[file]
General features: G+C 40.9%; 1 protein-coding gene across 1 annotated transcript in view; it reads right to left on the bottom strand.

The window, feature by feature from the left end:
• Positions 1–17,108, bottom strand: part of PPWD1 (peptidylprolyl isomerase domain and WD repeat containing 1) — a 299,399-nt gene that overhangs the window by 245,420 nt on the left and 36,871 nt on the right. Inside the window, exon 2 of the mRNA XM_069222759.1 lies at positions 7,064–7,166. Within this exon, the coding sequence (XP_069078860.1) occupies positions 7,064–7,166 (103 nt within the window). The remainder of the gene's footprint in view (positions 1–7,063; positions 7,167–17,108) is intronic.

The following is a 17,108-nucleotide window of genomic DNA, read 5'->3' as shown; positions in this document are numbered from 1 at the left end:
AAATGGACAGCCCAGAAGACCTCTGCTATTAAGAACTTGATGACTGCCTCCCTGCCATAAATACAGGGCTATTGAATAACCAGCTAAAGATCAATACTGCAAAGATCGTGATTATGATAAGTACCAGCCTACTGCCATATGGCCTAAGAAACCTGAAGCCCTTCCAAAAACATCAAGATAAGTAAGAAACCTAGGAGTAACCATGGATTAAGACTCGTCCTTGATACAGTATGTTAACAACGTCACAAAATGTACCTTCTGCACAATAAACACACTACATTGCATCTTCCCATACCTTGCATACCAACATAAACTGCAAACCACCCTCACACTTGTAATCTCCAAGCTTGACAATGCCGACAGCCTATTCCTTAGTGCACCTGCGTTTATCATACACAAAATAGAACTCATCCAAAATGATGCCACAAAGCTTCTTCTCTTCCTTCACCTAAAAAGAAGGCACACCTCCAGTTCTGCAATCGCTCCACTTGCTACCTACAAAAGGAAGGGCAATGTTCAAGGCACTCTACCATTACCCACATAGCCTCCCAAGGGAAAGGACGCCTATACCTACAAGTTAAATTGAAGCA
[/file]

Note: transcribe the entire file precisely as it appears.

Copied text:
General features: G+C 40.9%; 1 protein-coding gene across 1 annotated transcript in view; it reads right to left on the bottom strand.

The window, feature by feature from the left end:
• Positions 1–17,108, bottom strand: part of PPWD1 (peptidylprolyl isomerase domain and WD repeat containing 1) — a 299,399-nt gene that overhangs the window by 245,420 nt on the left and 36,871 nt on the right. Inside the window, exon 2 of the mRNA XM_069222759.1 lies at positions 7,064–7,166. Within this exon, the coding sequence (XP_069078860.1) occupies positions 7,064–7,166 (103 nt within the window). The remainder of the gene's footprint in view (positions 1–7,063; positions 7,167–17,108) is intronic.

The following is a 17,108-nucleotide window of genomic DNA, read 5'->3' as shown; positions in this document are numbered from 1 at the left end:
AAATGGACAGCCCAGAAGACCTCTGCTATTAAGAACTTGATGACTGCCTCCCTGCCATAAATACAGGGCTATTGAATAACCAGCTAAAGATCAATACTGCAAAGATCGTGATTATGATAAGTACCAGCCTACTGCCATATGGCCTAAGAAACCTGAAGCCCTTCCAAAAACATCAAGATAAGTAAGAAACCTAGGAGTAACCATGGATTAAGACTCGTCCTTGATACAGTATGTTAACAACGTCACAAAATGTACCTTCTGCACAATAAACACACTACATTGCATCTTCCCATACCTTGCATACCAACATAAACTGCAAACCACCCTCACACTTGTAATCTCCAAGCTTGACAATGCCGACAGCCTATTCCTTAGTGCACCTGCGTTTATCATACACAAAATAGAACTCATCCAAAATGATGCCACAAAGCTTCTTCTCTTCCTTCACCTAAAAAGAAGGCACACCTCCAGTTCTGCAATCGCTCCACTTGCTACCTACAAAAGGAAGGGCAATGTTCAAGGCACTCTACCATTACCCACATAGCCTCCCAAGGGAAAGGACGCCTATACCTACAAGTTAAATTGAAGCA